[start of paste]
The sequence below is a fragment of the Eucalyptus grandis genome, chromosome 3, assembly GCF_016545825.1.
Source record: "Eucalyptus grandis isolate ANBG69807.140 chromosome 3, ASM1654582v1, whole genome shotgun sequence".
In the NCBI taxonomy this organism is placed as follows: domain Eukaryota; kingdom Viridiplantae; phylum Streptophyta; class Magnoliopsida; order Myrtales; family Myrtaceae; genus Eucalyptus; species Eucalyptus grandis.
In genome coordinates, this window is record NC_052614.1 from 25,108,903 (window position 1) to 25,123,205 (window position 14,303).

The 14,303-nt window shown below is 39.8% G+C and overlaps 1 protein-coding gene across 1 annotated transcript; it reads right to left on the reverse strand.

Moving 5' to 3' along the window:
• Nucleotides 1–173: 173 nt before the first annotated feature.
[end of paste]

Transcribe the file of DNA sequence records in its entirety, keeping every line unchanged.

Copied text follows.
The sequence below is a fragment of the Eucalyptus grandis genome, chromosome 3, assembly GCF_016545825.1.
Source record: "Eucalyptus grandis isolate ANBG69807.140 chromosome 3, ASM1654582v1, whole genome shotgun sequence".
In the NCBI taxonomy this organism is placed as follows: domain Eukaryota; kingdom Viridiplantae; phylum Streptophyta; class Magnoliopsida; order Myrtales; family Myrtaceae; genus Eucalyptus; species Eucalyptus grandis.
In genome coordinates, this window is record NC_052614.1 from 25,108,903 (window position 1) to 25,123,205 (window position 14,303).

The 14,303-nt window shown below is 39.8% G+C and overlaps 1 protein-coding gene across 1 annotated transcript; it reads right to left on the reverse strand.

Moving 5' to 3' along the window:
• Nucleotides 1–173: 173 nt before the first annotated feature.